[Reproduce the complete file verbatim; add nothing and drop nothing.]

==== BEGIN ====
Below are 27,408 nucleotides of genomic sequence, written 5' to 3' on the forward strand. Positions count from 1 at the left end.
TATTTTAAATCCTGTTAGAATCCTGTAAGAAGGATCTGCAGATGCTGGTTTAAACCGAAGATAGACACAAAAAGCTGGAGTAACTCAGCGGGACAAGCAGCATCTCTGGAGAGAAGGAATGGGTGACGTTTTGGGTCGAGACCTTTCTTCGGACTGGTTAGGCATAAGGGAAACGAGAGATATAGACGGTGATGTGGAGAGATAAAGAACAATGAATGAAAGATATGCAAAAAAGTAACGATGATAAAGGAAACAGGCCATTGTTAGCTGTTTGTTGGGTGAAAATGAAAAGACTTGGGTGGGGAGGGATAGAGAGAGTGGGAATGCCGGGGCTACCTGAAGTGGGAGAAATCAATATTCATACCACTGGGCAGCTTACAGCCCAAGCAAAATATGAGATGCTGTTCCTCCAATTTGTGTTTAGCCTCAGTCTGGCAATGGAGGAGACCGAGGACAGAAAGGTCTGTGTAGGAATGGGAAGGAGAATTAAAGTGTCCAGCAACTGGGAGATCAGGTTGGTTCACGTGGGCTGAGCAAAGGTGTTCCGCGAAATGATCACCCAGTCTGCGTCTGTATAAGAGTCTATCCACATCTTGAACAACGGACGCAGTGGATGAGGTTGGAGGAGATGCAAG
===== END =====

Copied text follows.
Below are 27,408 nucleotides of genomic sequence, written 5' to 3' on the forward strand. Positions count from 1 at the left end.
TATTTTAAATCCTGTTAGAATCCTGTAAGAAGGATCTGCAGATGCTGGTTTAAACCGAAGATAGACACAAAAAGCTGGAGTAACTCAGCGGGACAAGCAGCATCTCTGGAGAGAAGGAATGGGTGACGTTTTGGGTCGAGACCTTTCTTCGGACTGGTTAGGCATAAGGGAAACGAGAGATATAGACGGTGATGTGGAGAGATAAAGAACAATGAATGAAAGATATGCAAAAAAGTAACGATGATAAAGGAAACAGGCCATTGTTAGCTGTTTGTTGGGTGAAAATGAAAAGACTTGGGTGGGGAGGGATAGAGAGAGTGGGAATGCCGGGGCTACCTGAAGTGGGAGAAATCAATATTCATACCACTGGGCAGCTTACAGCCCAAGCAAAATATGAGATGCTGTTCCTCCAATTTGTGTTTAGCCTCAGTCTGGCAATGGAGGAGACCGAGGACAGAAAGGTCTGTGTAGGAATGGGAAGGAGAATTAAAGTGTCCAGCAACTGGGAGATCAGGTTGGTTCACGTGGGCTGAGCAAAGGTGTTCCGCGAAATGATCACCCAGTCTGCGTCTGTATAAGAGTCTATCCACATCTTGAACAACGGACGCAGTGGATGAGGTTGGAGGAGATGCAAG